- The Washington Times - Friday, January 22, 2010

General Electric Co.’s fourth-quarter net income fell 19 percent, but the industrial bellwether is seeing signs of stability as it moves into a key rebuilding year.

The drop in profit was smaller than previous quarters on gains in areas like power plant turbines and oil field equipment. Orders for big equipment improved near the end of the year. And results surpassed Wall Street forecasts for the conglomerate, which is coming off one of the worst years in its 117-year history.

Company shares rose 64 cents, or 4 percent, to $16.66 in pre-market trading.

“We saw some encouraging signs at year-end,” GE Chairman and CEO Jeff Immelt said Friday in a statement announcing quarterly and 2009 results.

But some familiar problems that hampered GE in 2009 persisted. Profits for engines used in commercial and military jets fell, along with demand for GE’s train locomotives, a likely sign that businesses remain hesitant to buy expensive equipment after a painful recession. Overall revenue fell 10 percent in the quarter to $41 billion.

The big GE Capital finance unit — the source of most of GE’s problems in 2009 — squeezed out a modest profit in the fourth quarter. But it was still dogged by problems in its holdings and lending in commercial real estate. GE Capital’s $336 million in overall earnings dropped 67 percent from a year earlier.

Profits fell 30 percent at NBC Universal, which has struggled with much lower advertising income and other problems. GE is selling its majority stake in the ailing entertainment unit.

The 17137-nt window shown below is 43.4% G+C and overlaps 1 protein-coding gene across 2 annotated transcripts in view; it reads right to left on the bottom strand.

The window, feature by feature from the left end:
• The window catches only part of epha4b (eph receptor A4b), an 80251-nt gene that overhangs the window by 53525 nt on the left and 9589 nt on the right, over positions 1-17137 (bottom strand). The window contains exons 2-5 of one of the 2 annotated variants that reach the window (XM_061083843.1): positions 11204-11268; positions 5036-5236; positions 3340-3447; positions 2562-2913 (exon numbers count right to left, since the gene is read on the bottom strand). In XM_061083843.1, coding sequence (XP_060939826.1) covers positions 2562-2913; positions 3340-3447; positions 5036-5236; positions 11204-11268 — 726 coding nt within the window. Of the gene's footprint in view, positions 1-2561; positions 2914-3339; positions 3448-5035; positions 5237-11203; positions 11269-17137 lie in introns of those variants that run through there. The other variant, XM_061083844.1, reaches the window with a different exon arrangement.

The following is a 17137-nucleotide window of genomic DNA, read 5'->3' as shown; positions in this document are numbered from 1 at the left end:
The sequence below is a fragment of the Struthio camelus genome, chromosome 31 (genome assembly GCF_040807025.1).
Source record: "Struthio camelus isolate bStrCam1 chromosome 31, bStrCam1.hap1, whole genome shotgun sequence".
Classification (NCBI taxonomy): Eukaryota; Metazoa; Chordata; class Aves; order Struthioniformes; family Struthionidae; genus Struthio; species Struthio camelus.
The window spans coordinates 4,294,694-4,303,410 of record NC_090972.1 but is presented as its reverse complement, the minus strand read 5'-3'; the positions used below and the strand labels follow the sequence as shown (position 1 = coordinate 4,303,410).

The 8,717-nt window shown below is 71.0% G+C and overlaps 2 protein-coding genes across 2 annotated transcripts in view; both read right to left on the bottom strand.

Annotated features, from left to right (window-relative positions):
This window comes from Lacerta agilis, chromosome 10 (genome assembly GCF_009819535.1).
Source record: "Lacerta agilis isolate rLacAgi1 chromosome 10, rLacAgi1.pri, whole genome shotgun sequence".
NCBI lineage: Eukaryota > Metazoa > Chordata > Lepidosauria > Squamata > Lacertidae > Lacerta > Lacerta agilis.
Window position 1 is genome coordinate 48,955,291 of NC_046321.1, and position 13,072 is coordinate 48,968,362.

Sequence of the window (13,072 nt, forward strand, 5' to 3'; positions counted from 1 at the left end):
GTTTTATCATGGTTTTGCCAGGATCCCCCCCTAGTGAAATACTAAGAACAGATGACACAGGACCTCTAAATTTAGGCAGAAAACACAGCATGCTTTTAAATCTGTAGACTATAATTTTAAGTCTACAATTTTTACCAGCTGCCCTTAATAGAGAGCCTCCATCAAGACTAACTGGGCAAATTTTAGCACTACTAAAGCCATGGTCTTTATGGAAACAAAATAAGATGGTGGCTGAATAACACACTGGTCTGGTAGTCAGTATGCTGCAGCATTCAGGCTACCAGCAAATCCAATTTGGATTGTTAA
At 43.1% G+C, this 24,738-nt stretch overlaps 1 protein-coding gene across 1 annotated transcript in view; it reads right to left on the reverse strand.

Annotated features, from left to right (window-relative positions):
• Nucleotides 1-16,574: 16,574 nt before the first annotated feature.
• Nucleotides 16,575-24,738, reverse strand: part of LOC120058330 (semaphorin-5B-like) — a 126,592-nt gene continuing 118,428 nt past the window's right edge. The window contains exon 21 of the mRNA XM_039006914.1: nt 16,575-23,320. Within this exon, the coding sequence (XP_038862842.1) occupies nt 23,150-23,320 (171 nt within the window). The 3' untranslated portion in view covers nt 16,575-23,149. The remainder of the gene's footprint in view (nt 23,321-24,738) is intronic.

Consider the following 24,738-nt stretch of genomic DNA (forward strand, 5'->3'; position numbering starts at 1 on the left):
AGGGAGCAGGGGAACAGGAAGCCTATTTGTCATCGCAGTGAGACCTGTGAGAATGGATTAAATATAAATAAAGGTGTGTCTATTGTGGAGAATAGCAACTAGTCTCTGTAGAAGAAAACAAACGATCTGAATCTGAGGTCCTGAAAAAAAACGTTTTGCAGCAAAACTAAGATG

For the quarter, GE posted net income of $2.94 billion, or 28 cents per share. That compared with $3.65 billion, or 35 cents, a year earlier. Analysts expected 26 cents per share in earnings.

One of world’s largest companies, Fairfield, Conn.-based GE is considered a barometer of the nation’s economic health since it is involved in sectors ranging from energy to finance. Homeowners buy GE kitchen appliances, power plants use GE gas turbines and hospitals buy GE MRI machines. Consumers use credit cards backed by GE money and businesses turn to the company for loans to buy expensive equipment.

GE’s results for 2009 — a 37 percent drop in annual earnings — indicate just how deeply the recession affected the company.

It lost its top credit rating, cut its dividend by 68 percent, and saw its stock retreat to depths not hit since the early 1990s. GE’s quarterly profits were down substantially as the recession gouged its industrial businesses and the financial crisis battered its GE Capital lending arm.

In an effort to achieve stability, GE is trying to rely much less on GE Capital’s profits, which once made up half of the conglomerate’s earnings. GE says that some segments, like consumer credit cards, are in better shape after GE Capital took steps like scaling back on lending and tightening credit.

But GE Capital will remain a sore point for GE in 2010. The company expects that losses from soured loans won’t peak until this year. And the unit remains broadly exposed to commercial real estate, a market that is still in decline.

That unit posted a $593 million quarterly loss and lost a whopping $1.5 billion on the year.

GE expects to amass $26 billion in cash by the end of this year, much of it from its deal to sell its majority stake in NBC Universal to cable operator Comcast. GE has said little about how it plans to use that money.



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